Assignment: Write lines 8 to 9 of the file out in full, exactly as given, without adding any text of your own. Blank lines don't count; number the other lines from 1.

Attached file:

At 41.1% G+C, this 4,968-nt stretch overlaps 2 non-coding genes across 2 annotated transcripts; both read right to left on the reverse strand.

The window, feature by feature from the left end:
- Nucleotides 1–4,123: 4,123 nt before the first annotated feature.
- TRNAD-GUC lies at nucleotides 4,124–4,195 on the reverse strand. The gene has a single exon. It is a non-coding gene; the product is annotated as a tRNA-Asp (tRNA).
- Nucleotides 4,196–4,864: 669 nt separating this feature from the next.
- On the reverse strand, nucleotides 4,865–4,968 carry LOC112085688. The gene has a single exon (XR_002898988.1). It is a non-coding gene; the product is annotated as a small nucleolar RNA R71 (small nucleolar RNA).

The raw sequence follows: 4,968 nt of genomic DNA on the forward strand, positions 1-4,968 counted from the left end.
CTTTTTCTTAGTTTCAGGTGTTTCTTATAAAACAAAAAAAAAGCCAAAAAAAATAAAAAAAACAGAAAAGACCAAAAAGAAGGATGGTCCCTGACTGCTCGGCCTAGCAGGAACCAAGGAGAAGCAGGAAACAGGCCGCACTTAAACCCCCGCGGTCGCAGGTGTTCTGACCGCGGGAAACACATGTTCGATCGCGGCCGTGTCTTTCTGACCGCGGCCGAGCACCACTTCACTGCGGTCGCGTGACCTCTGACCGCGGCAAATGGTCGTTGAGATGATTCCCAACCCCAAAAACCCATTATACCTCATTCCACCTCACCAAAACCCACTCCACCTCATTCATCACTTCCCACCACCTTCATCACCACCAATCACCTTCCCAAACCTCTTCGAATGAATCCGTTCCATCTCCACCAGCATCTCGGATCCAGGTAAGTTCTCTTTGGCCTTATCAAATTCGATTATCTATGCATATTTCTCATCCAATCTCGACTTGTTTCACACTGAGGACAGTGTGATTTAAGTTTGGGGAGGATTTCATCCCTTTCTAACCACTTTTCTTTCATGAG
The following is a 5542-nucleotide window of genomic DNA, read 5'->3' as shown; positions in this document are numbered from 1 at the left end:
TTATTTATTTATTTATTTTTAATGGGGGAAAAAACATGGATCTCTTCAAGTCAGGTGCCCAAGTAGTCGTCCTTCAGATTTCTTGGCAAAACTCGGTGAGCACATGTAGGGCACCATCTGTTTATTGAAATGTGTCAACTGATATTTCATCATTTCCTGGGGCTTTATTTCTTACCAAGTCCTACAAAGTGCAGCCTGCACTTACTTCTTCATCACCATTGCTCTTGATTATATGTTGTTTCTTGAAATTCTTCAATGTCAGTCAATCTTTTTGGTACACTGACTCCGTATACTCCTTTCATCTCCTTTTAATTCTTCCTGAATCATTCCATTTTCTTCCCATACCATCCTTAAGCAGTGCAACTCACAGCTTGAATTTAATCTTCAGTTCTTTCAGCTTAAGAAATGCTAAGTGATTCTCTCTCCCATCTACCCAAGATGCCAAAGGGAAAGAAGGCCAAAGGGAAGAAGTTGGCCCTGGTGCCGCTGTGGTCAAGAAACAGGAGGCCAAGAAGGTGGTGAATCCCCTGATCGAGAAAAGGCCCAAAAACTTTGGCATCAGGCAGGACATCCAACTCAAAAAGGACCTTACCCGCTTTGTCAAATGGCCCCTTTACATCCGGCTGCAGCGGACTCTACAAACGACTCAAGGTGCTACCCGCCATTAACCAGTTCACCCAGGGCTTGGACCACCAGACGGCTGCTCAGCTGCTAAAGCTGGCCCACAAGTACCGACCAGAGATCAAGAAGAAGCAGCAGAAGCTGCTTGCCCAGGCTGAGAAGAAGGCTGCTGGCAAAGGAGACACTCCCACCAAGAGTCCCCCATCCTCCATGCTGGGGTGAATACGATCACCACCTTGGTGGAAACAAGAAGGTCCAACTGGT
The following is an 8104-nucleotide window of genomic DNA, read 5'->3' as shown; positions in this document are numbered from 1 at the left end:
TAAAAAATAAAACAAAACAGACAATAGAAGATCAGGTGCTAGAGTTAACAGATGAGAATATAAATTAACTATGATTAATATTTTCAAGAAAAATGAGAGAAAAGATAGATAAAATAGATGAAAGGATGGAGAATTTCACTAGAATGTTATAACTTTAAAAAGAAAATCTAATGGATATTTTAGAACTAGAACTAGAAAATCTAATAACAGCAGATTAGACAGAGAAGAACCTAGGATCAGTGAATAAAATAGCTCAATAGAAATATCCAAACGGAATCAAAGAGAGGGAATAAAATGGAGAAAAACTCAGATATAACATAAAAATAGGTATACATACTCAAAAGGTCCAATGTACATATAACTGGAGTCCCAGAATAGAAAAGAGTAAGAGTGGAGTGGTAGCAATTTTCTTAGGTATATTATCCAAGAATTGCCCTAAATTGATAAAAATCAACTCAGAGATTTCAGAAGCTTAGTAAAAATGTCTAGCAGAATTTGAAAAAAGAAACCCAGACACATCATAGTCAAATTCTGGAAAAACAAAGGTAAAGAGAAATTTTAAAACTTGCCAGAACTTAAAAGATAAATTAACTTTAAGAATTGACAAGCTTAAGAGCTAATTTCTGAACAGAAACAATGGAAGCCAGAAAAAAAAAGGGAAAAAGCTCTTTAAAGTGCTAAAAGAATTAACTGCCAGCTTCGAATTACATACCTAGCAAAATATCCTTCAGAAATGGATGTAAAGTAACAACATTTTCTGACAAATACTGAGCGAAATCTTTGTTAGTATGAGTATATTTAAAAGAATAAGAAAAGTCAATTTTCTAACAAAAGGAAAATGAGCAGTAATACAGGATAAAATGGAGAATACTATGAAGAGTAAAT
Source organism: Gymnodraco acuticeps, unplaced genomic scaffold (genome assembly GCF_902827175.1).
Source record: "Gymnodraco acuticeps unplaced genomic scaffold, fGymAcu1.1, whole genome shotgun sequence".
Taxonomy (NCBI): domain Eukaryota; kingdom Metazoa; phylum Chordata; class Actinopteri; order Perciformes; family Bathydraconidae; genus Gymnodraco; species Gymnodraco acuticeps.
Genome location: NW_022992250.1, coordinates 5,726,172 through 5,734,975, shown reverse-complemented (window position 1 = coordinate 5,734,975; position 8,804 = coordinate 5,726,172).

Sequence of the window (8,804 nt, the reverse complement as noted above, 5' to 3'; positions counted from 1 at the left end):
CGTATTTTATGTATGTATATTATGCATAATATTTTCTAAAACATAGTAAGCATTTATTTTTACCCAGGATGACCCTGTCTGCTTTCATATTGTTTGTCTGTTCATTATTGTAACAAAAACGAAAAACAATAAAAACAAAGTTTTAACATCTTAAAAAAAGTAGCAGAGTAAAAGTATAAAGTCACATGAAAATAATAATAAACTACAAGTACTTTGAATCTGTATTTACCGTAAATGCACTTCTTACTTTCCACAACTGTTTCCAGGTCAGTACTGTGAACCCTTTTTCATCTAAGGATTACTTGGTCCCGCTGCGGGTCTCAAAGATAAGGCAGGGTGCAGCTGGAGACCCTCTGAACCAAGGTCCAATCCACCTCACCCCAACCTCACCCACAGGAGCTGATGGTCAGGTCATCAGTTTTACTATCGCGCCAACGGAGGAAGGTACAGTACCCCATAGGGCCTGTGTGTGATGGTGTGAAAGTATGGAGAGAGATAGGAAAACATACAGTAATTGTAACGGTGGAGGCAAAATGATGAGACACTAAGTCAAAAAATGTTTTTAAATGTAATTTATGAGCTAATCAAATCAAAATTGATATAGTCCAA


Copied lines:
CTTTTTCTTAGTTTCAGGTGTTTCTTATAAAACAAAAAAAAAGCCAAAAAAAATAAAAAAAACAGAAAAGACCAAAAAGAAGGATGGTCCCTGACTGCTCGGCCTAGCAGGAACCAAGGAGAAGCAGGAAACAGGCCGCACTTAAACCCCCGCGGTCGCAGGTGTTCTGACCGCGGGAAACACATGTTCGATCGCGGCCGTGTCTTTCTGACCGCGGCCGAGCACCACTTCACTGCGGTCGCGTGACCTCTGACCGCGGCAAATGGTCGTTGAGATGATTCCCAACCCCAAAAACCCATTATACCTCATTCCACCTCACCAAAACCCACTCCACCTCATTCATCACTTCCCACCACCTTCATCACCACCAATCACCTTCCCAAACCTCTTCGAATGAATCCGTTCCATCTCCACCAGCATCTCGGATCCAGGTAAGTTCTCTTTGGCCTTATCAAATTCGATTATCTATGCATATTTCTCATCCAATCTCGACTTGTTTCACACTGAGGACAGTGTGATTTAAGTTTGGGGAGGATTTCATCCCTTTCTAACCACTTTTCTTTCATGAG
The following is a 5542-nucleotide window of genomic DNA, read 5'->3' as shown; positions in this document are numbered from 1 at the left end: